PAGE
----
- Design - If you realize you love the design aspect, this background of drafting and drawing can also lend itself to an easy pivot into the world of design. Using skills like CAD, you could branch out into almost any industry, from video games to industrial design.
B.S. in Architecture
A Bachelors in Architecture will give you the technical drafting skills you would learn in an Associates program, but also provide more theory, design and construction skills.
You would be able to complete pretty much any job you could from an Associates, such as an Architectural Drafter, but you would also have more opportunities and finding a job would typically be easier than if you just had an Associates.
A few popular Areas for Architecture B.S., other than continuing on to MArch:
- Construction Management – This is an encompassing term, but is really just the overseeing of the actual construction – they bridge the gap between the Design Architect and the Constructions crews.
- Project Management – The PM has a similar, but expanded role to the Construction Manager. The PM oversees the whole project, from working with the client and setting budgets and deadlines, to hiring the Construction Manager to make sure everything is built correctly.
- Civil Engineering Technician – while becoming a Civil Engineer would require special certs, working in the field at a position such as a Tech is usually easier for Arch grads. They help plan and design things like highways and infrastructure, parks and even help design public spaces.
You can’t take your AREs; if you are still set on becoming an Architect, you would need to apply to a Masters in Architecture program to get your professional degree. Many schools have an expedited track for students who have an undergrad Architecture degree.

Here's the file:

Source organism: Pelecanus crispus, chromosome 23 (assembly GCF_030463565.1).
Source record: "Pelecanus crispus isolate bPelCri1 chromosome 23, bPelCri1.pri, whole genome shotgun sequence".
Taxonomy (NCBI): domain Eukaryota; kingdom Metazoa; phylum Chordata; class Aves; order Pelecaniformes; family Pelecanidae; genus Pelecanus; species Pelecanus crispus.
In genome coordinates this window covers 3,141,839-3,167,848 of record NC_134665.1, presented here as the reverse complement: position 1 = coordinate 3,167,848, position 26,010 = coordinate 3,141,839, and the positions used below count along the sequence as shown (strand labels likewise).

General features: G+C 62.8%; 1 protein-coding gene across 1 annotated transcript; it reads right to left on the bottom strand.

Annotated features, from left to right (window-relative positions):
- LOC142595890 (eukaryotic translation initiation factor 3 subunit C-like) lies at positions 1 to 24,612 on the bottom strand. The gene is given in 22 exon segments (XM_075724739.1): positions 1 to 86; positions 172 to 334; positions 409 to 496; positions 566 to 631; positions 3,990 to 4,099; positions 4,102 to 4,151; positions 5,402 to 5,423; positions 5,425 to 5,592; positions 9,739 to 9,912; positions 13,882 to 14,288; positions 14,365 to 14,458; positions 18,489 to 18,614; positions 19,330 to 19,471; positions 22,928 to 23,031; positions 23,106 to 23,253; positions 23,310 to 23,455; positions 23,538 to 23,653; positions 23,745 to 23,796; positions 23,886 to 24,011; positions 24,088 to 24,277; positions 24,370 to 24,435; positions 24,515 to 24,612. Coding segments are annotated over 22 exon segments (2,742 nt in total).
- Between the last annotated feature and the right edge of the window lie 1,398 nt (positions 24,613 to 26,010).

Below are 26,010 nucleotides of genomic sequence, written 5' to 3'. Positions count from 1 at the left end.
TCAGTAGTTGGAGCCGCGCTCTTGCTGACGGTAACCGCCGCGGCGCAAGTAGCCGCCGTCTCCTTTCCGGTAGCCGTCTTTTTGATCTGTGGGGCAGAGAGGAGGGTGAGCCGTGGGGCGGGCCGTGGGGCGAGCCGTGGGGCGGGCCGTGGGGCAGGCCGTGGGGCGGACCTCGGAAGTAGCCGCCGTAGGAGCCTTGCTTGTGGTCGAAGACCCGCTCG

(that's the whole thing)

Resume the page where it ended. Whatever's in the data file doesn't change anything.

PHD in Architecture:
In terms of getting a job as a practicing Architect, a PhD will not be very useful. It will make you overqualified in terms of theory and probably underqualified with actual skill or experience. While there may be applications for research that would make this a necessary degree, PhDs in Architecture are largely reserved for Academia (not a critique – just a fact). Think of all of the Architecture history and design theory you could research – the possibilities there are endless – just remember, you may not find the time to put pen to drafting paper in this type of role.
Accredited Programs: BArch and MArch
Any job or opportunity available to a M.S. Architecture would be available to a BArch or MArch, but your pool of available jobs is much bigger. Some students working on their AXP at a big design firm, for example, may find they already get to work on building designs and the types of tasks you would expect.
- Designer – While you can’t call yourself an Architect or provide stamped documents, that doesn’t mean you can’t design things like remodels for people
- Spec Writer – The Construction Specs are the incredibly detailed explanations of the overall plan and blueprint.
- Construction Estimator – the estimator works with the Architect and engineers to gauge how much material will be needed and at what cost.
If you complete an accredited degree, complete your AXP, and pass all AREs, you can finally be considered an Architect. You could then go on to become licensed if you choose.
This might seem obvious, but once you are a qualified Architect, there is still a huge variance of things you can do; yes, maybe we think their main job is to design and plan buildings, structures and spaces. But that takes a lot of roles working together to actually get it built, from designing and development, producing drawings per the contract, biding and negotiating, and managing the construction.
There are so many different roles Architects can hold that it is surprisingly difficult to describe what a typical Architect does – but in a way, we think that is part of the point:
If you are fascinated by architecture, there are so many varied roles and areas you can pursue to find a job in the industry you love.